Posts on social media platforms by users claiming to be gay men who have been cheated on various online platforms – including Blued – indicate that such activity is widespread, although the extent of these scams is unclear. .
Blued declined to comment for this story, although the company’s 2019 Corporate Social Responsibility Report show that he deleted some 6 million users that year for violating the app’s regulations.
Jiankang said Blued deleted Ice’s account shortly after reporting the scam. Meanwhile, some crooks are starting to extend their nets beyond simple dating apps.
Bai, 25, who used a pseudonym to protect his identity, said he was deceived by Douban when a user claiming to be gay sent him a link to download a gay porn app. Through the link, the user had access to Bai’s phone contacts.
Bai told Sixth Tone the man asked for 6,888 yuan – eight is a lucky number associated with wealth in China – to keep his secret. When Bai refused to pay, the individual called his mother, threatening to reveal her son’s sexual orientation to his family and friends.
Messages sent to Bai. Courtesy of Bai, translated by Sixth Tone
But even his mother – who he said “wanted me to be straight” – refused to budge.
âMy mother was on my side this time, we were united against the crook,â Bai said. âThis incident actually improved my relationship with my family and brought us closer together. But the lack of strong social inclusion encourages crooks to use sexual minorities as a motive for fraud.
Sixth Tone’s email to Douban for comment went unanswered at the time of posting.
Scammers preying on individuals often grab Chinese media headlines, with thousands falling victim to “”naked chat scamsWhere impostors posing as women trick men into sending nude photos that they later use to extort money. Between 2011 and 2020, some 2,000 people in more than 20 provinces were bribed over 24 million yuan, national media reported.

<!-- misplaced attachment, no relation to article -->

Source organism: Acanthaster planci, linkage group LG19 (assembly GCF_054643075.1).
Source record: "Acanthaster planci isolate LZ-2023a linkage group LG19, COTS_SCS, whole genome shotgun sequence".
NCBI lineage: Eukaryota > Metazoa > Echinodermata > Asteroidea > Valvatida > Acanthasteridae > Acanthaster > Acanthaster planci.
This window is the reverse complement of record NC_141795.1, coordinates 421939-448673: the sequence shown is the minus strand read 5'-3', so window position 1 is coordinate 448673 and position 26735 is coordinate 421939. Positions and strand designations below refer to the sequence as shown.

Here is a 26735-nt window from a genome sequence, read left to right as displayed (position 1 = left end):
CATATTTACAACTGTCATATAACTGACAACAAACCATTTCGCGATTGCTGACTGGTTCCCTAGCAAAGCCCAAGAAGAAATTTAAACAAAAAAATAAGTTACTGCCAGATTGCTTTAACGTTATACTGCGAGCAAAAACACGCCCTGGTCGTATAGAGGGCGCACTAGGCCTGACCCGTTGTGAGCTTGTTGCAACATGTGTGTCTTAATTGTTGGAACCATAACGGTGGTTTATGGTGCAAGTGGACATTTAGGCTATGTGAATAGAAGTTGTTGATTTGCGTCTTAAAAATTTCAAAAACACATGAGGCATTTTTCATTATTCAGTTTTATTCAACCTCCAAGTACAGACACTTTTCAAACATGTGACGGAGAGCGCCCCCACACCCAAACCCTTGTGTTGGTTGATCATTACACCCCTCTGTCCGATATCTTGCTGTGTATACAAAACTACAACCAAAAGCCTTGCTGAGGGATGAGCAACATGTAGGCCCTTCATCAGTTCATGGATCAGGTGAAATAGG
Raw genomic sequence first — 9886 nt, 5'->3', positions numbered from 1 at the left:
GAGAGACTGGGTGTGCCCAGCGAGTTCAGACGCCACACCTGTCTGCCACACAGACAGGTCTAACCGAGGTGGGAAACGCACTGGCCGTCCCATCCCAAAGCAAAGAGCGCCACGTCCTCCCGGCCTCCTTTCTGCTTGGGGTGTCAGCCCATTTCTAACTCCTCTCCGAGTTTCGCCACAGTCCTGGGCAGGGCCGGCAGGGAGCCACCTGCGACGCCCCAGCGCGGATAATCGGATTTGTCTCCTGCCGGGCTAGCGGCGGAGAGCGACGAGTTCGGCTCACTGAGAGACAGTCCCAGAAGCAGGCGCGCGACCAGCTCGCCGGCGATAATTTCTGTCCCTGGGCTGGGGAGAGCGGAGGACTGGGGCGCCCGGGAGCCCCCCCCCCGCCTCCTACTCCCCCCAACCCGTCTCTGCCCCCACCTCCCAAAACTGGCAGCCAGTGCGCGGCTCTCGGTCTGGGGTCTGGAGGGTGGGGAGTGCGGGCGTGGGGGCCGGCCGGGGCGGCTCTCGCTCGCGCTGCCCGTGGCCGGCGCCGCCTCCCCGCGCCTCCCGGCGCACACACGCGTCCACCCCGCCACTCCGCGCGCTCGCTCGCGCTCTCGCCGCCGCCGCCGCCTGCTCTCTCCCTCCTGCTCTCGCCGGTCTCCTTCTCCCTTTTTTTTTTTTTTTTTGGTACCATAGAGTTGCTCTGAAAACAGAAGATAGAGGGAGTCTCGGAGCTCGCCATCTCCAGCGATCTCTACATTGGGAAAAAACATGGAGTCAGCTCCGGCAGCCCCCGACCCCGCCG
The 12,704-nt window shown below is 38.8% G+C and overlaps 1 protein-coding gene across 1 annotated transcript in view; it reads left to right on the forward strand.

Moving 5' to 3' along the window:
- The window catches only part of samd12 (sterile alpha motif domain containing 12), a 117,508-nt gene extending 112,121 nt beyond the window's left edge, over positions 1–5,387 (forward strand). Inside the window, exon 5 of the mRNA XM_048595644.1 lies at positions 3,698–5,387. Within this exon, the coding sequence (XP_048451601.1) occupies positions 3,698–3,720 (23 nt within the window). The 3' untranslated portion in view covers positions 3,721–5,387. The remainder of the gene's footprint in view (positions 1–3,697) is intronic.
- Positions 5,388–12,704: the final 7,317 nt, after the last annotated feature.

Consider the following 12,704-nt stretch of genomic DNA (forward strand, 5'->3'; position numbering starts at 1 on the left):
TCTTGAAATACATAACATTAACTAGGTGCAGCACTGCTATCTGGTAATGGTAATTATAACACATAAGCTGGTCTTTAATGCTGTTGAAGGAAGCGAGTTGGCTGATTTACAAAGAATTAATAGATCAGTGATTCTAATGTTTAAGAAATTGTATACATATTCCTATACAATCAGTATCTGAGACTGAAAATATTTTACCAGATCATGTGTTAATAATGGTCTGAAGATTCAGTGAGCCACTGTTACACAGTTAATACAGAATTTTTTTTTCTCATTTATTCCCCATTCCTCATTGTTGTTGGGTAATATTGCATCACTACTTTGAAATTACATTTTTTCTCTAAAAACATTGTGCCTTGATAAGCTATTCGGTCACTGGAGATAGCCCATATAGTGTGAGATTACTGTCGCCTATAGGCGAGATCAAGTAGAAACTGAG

While heterosexual victims who report such fraudulent activity to police have helped arrest these officers, experts say gay men are not in a similar position to do so. Many fear that the use of law enforcement will be counterproductive and that they may be exposed in the process.
“Scams targeting homosexuals are different from those targeting heterosexuals – they consciously take advantage of the marginal status and stigma of the gay community in our society,” said Wu, the assistant professor.
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Jiankang, who fell into the trap while aware of these scams, said many gay men on dating apps were still unaware of these schemes – and their quest to find love. online has often had unintended consequences. He said a few of his peers from a Shanghai-based gay support group, where his volunteers spent between 20,000 and 30,000 yuan to protect their identity and sexual orientation.
But Jiankang refused to pay his crook, and Ice eventually stopped messaging him.
âAt one point I felt sorry and wanted to ask him why he had such an extreme hatred for gay people – why he was turning this hatred to attack and exploit us,â Jiankang said. “He purely used the vulnerability of those gay men who were too scared to go out for money.”
A year after the episode, Jiankang said he was still bitter about his dating apps experience, but retained his Blued account nonetheless – he just uses it more cautiously. He has since learned to invest a little more time before accepting phone calls or clicking on potential date links and even tries to educate potential crooks – something he tried with Mind-Piercing Ice.
âI told the scammer that same-sex marriage is already legal in places like Taiwan and the United States,â Jiankang said, referring to their conversation. The crook replied, ‘I know, I know, you still can’t survive (be gay) in this country. “”
Publisher: Bibek Bhandari.
(Header image: Shijue Select / People Visual, republished by Sixth Tone)